For the last three weeks, I’ve been working as an Outreachy intern with Linux Kernel. Outreachy is an amazing three-month internship programme to get more underrepresented people to work on Free & Open Source Software (FOSS). It was started because of very low participation of women (less than 8%) in Google Summer of Code (GSoC). It’s completely remote and interns are paid $5,500 on completion of the project with an additional $500 stipend for attending conferences or meet-ups.
How did I get here?
Last year in September 2016, I saw a tweet about call for applicants. I had never heard of Outreachy before and looking at the list of projects by organisations like Mozilla, Wikimedia, OpenStack, Linux Kernel etc., I was pretty intimidated. I had already been working full-time as a software developer for one year now. So I didn’t apply.
Fast forward beginning of this year, I was working within a team where I was really unhappy. One day, my manager came over to me and told me if I wrote code like this anywhere else, I would be crucified. Odd choice of wording aside, I really began to wonder if I was fit to be a developer. And that maybe I was not in the right career path.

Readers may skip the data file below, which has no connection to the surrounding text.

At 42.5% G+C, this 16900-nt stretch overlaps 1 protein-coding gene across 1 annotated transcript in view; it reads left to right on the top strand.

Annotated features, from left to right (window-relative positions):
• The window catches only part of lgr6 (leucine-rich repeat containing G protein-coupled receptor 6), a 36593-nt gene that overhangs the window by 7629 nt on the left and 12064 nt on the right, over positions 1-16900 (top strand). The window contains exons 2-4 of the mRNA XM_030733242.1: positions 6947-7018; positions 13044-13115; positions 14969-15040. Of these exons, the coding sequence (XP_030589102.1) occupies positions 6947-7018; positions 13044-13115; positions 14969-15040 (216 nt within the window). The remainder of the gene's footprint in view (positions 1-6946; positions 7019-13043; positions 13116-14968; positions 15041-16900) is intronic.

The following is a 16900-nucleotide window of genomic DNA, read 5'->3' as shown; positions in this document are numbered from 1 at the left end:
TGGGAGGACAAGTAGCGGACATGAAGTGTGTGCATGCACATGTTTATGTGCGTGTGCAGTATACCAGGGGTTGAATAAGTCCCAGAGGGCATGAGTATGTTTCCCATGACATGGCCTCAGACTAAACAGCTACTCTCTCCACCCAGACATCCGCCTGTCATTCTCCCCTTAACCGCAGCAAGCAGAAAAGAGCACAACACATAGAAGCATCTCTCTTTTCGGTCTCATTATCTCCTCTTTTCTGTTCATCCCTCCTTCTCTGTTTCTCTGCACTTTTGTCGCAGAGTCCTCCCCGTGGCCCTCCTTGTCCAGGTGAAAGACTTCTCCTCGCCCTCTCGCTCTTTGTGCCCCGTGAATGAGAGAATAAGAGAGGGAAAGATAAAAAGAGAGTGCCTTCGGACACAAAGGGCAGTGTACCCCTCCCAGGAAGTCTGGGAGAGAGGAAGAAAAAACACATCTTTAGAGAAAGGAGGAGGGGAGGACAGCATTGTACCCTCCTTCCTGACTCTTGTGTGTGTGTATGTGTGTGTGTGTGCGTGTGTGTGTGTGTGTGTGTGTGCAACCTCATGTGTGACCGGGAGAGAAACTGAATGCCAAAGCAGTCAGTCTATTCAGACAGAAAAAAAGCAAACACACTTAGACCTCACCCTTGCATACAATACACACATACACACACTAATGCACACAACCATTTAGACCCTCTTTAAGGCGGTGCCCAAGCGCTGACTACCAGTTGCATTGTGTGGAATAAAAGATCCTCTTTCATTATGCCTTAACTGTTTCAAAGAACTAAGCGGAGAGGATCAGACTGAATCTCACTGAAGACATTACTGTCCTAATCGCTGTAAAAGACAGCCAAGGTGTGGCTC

Late February, I saw lots of encouraging tweets on Twitter and decided to apply! I started looking at projects on the Linux Kernel. It took me two days to set up the kernel code and get it working. I learned so much about git that I had never known after 1.5 years of work experience (git rebase is my number one favourite command now!). The kernel community communicates solely by text based emails and very effective patch guidelines. You will go through the harshest of code reviews and learn a lot. I learned how to write a kernel module, about the IIO subsystem, the semantic patch language coccinelle, the kernel radix tree data structure and the IDR API.
This time, I applied but I did not get in.
I was rejected and obviously very sad but I got out a lot from this experience. Some of my patches were merged in 4.12 release! Much more confident and hopeful, I moved teams and was happy to find what I went through was a one-off experience. It was not my fault but the toxic work environment that was making me second guess myself.
After the rejection, the coordinater for Linux Kernel Julia Lawall had sent me a mail encouraging me to apply again in the next round. I did and I got in! And she is my mentor and we are working on improving attribute documentation for the kernel.
What changed in this round was that I read The C Programming Language and Linux Device Drivers to better prepare myself. I focused on finishing all the small tasks for one project and used coccinelle to send lots of patches.
So here’s my pitch 💥
If you’re eligible, you should definitely apply.
- You’ll get to be the part of an awesome and welcoming open source community.
- You will do work that has a real impact. Past interns have worked on projects ranging from programming, documentation, user experience, illustration and graphic design, to data science.
- You automatically win bragging rights when you contribute to open source software. All your work is public!
- You get to try and see if working remotely is your thing.
- You’re not good enough is not a reason to not apply! Outreachy helped me overcome this very fear.